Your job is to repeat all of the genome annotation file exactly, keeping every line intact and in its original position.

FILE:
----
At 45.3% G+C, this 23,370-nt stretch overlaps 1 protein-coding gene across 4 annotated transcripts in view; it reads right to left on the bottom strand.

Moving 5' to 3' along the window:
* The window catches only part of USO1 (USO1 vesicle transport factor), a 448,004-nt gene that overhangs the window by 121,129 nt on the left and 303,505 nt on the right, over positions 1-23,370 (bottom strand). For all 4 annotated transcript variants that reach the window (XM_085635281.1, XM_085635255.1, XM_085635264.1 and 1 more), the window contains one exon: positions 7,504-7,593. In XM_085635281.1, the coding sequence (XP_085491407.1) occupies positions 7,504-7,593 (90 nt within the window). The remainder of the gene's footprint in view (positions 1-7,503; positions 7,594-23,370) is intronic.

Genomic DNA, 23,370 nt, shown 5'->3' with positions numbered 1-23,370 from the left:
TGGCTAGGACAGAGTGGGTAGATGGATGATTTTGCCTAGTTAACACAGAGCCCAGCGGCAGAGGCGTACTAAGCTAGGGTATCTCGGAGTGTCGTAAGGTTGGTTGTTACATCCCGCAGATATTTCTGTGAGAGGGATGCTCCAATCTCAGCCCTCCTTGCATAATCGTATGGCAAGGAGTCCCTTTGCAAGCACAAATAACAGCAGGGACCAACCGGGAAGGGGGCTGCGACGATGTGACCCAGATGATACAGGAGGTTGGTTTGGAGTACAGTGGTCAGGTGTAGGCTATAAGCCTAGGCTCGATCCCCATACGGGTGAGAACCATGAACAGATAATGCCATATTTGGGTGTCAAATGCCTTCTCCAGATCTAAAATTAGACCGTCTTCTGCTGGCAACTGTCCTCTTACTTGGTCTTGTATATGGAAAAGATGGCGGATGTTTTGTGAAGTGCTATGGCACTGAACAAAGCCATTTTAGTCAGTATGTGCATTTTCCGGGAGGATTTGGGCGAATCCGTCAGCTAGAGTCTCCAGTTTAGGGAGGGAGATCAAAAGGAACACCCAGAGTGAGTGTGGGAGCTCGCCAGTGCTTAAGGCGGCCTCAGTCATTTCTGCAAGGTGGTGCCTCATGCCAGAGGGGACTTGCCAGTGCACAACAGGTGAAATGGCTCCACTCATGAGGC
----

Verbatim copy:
At 45.3% G+C, this 23,370-nt stretch overlaps 1 protein-coding gene across 4 annotated transcripts in view; it reads right to left on the bottom strand.

Moving 5' to 3' along the window:
* The window catches only part of USO1 (USO1 vesicle transport factor), a 448,004-nt gene that overhangs the window by 121,129 nt on the left and 303,505 nt on the right, over positions 1-23,370 (bottom strand). For all 4 annotated transcript variants that reach the window (XM_085635281.1, XM_085635255.1, XM_085635264.1 and 1 more), the window contains one exon: positions 7,504-7,593. In XM_085635281.1, the coding sequence (XP_085491407.1) occupies positions 7,504-7,593 (90 nt within the window). The remainder of the gene's footprint in view (positions 1-7,503; positions 7,594-23,370) is intronic.

Genomic DNA, 23,370 nt, shown 5'->3' with positions numbered 1-23,370 from the left:
TGGCTAGGACAGAGTGGGTAGATGGATGATTTTGCCTAGTTAACACAGAGCCCAGCGGCAGAGGCGTACTAAGCTAGGGTATCTCGGAGTGTCGTAAGGTTGGTTGTTACATCCCGCAGATATTTCTGTGAGAGGGATGCTCCAATCTCAGCCCTCCTTGCATAATCGTATGGCAAGGAGTCCCTTTGCAAGCACAAATAACAGCAGGGACCAACCGGGAAGGGGGCTGCGACGATGTGACCCAGATGATACAGGAGGTTGGTTTGGAGTACAGTGGTCAGGTGTAGGCTATAAGCCTAGGCTCGATCCCCATACGGGTGAGAACCATGAACAGATAATGCCATATTTGGGTGTCAAATGCCTTCTCCAGATCTAAAATTAGACCGTCTTCTGCTGGCAACTGTCCTCTTACTTGGTCTTGTATATGGAAAAGATGGCGGATGTTTTGTGAAGTGCTATGGCACTGAACAAAGCCATTTTAGTCAGTATGTGCATTTTCCGGGAGGATTTGGGCGAATCCGTCAGCTAGAGTCTCCAGTTTAGGGAGGGAGATCAAAAGGAACACCCAGAGTGAGTGTGGGAGCTCGCCAGTGCTTAAGGCGGCCTCAGTCATTTCTGCAAGGTGGTGCCTCATGCCAGAGGGGACTTGCCAGTGCACAACAGGTGAAATGGCTCCACTCATGAGGC